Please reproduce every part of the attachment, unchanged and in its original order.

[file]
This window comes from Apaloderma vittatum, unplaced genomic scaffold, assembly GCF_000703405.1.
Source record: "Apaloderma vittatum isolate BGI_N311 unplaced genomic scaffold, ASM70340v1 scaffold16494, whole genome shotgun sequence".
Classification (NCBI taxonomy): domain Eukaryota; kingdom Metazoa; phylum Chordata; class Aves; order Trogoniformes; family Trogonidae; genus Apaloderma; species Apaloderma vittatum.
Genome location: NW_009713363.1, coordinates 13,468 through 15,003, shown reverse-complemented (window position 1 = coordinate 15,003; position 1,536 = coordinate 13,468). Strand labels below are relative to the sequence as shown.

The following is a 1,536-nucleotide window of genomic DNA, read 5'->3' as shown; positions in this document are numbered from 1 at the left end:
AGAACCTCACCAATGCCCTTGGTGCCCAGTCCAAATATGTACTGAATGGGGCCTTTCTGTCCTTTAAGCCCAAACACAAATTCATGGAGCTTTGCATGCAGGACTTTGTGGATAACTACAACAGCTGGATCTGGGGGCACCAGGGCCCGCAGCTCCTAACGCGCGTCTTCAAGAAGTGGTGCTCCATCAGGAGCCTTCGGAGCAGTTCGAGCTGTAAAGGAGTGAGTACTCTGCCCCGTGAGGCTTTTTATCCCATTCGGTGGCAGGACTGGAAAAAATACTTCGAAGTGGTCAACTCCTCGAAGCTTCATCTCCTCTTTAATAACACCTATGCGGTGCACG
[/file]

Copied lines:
This window comes from Apaloderma vittatum, unplaced genomic scaffold, assembly GCF_000703405.1.
Source record: "Apaloderma vittatum isolate BGI_N311 unplaced genomic scaffold, ASM70340v1 scaffold16494, whole genome shotgun sequence".
Classification (NCBI taxonomy): domain Eukaryota; kingdom Metazoa; phylum Chordata; class Aves; order Trogoniformes; family Trogonidae; genus Apaloderma; species Apaloderma vittatum.
Genome location: NW_009713363.1, coordinates 13,468 through 15,003, shown reverse-complemented (window position 1 = coordinate 15,003; position 1,536 = coordinate 13,468). Strand labels below are relative to the sequence as shown.

The following is a 1,536-nucleotide window of genomic DNA, read 5'->3' as shown; positions in this document are numbered from 1 at the left end:
AGAACCTCACCAATGCCCTTGGTGCCCAGTCCAAATATGTACTGAATGGGGCCTTTCTGTCCTTTAAGCCCAAACACAAATTCATGGAGCTTTGCATGCAGGACTTTGTGGATAACTACAACAGCTGGATCTGGGGGCACCAGGGCCCGCAGCTCCTAACGCGCGTCTTCAAGAAGTGGTGCTCCATCAGGAGCCTTCGGAGCAGTTCGAGCTGTAAAGGAGTGAGTACTCTGCCCCGTGAGGCTTTTTATCCCATTCGGTGGCAGGACTGGAAAAAATACTTCGAAGTGGTCAACTCCTCGAAGCTTCATCTCCTCTTTAATAACACCTATGCGGTGCACG